Hint: Lots of DIY speakers are a tough load on the amp. Research compatibility between your "budget" receiver and the speakers you build. Some inexpensive receivers will specify 8 ohm only loads. Also, look for designs with compatible center designs and surrounds too, if you can do that. Many new builders make a beautiful stereo pair, and then look for a center design to go with them.

                    Comment


                    • #11
                      Re: I'm just a simple caveman...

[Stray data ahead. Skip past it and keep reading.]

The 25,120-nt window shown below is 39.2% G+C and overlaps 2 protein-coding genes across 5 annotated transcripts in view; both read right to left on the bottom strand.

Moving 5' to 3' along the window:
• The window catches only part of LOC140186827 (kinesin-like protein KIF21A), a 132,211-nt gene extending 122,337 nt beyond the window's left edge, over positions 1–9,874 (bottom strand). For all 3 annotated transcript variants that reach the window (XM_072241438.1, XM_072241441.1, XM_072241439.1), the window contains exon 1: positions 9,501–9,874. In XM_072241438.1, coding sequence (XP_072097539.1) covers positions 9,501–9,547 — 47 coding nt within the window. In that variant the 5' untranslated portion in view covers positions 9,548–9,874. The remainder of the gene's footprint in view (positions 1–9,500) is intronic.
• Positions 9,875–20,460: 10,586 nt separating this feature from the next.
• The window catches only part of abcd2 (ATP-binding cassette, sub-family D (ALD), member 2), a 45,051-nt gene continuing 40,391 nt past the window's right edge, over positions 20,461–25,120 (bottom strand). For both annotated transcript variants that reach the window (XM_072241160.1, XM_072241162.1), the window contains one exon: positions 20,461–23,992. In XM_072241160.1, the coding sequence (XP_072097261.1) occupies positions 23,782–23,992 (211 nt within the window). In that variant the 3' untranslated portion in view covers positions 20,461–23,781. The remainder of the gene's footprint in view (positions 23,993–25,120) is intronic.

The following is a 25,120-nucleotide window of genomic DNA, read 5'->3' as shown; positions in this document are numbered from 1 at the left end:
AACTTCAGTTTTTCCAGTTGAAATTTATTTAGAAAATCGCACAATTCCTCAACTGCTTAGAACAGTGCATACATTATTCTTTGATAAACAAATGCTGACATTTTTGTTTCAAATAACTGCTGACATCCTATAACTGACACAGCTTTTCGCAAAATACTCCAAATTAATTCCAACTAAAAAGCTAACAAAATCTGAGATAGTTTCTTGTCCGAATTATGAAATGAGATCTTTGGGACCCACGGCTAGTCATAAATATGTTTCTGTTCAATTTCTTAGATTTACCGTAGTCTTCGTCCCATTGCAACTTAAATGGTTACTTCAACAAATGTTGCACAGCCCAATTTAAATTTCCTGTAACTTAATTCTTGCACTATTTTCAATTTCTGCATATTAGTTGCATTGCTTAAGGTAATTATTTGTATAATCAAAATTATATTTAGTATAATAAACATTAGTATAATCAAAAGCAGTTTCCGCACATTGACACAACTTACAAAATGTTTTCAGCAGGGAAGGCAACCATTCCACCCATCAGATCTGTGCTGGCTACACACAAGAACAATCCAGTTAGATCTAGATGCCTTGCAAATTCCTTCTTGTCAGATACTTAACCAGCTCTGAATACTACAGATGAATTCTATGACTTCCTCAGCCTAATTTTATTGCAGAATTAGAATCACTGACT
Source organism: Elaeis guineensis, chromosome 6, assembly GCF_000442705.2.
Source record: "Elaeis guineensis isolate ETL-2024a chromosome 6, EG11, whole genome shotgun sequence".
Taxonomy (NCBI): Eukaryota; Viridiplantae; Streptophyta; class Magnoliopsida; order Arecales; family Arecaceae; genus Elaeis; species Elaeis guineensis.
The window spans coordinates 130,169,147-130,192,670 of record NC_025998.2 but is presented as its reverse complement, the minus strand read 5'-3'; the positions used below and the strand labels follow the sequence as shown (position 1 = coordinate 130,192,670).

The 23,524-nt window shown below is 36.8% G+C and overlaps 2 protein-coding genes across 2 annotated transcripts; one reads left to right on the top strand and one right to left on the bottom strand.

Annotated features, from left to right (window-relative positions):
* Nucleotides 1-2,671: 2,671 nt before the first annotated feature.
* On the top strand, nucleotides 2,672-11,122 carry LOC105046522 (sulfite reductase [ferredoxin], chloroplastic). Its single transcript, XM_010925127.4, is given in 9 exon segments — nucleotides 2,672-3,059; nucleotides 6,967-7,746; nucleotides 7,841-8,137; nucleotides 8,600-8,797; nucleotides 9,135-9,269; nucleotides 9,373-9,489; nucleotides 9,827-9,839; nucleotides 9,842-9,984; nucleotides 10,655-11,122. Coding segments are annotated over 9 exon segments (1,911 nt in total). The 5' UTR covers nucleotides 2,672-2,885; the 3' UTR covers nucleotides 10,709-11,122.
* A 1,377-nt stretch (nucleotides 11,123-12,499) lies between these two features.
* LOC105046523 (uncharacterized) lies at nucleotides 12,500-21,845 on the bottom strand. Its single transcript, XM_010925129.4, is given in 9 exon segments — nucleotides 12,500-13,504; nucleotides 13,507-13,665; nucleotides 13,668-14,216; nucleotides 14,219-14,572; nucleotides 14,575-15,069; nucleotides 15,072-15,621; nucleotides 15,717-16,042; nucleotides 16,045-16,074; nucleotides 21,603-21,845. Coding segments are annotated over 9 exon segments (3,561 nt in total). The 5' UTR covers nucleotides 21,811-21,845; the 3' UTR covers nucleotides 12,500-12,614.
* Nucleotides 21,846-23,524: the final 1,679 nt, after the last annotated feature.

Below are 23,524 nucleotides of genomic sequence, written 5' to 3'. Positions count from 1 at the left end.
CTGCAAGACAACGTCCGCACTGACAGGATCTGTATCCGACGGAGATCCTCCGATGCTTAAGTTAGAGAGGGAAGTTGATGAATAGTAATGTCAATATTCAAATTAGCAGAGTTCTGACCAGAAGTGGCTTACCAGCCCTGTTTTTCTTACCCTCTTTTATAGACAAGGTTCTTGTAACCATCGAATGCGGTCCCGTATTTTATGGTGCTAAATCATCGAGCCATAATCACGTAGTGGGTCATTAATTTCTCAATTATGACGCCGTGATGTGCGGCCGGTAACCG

A lot depends on the room that the system will be in, and how close to the walls the speakers will be. If you taylor your system to the room, you will get more bang for the buck. I have a 5.1 system, but currently I don't use a center speaker. I sit dead center in the sweet spot, and there really is no need for a center. I watch alone 99% of the time. When someone else watches with me, I usually give them the good seat. As for HDMI switching, I manually switch the cables, and the HDMI is used only for the picture. My Blu-ray player has a decoder, and 5.1 analog outputs. These are sent to a pre-pro, and then to the amps. I have a projector. It will switch between multiple inputs. Some TV sets will allow multiple HDMI inputs, and will also send out a digital signal for the sound. So, all your switching could be handled by the TV. I only have the one long HDMI cable. I could buy another, but I only switch the cable about once a month on average, and it takes all of about 20 seconds. You could get a setup that switches digital inputs for sound, and switch the tv input separately. If family members are going to operate the system, then that changes things. They may be totally lost trying to make things work.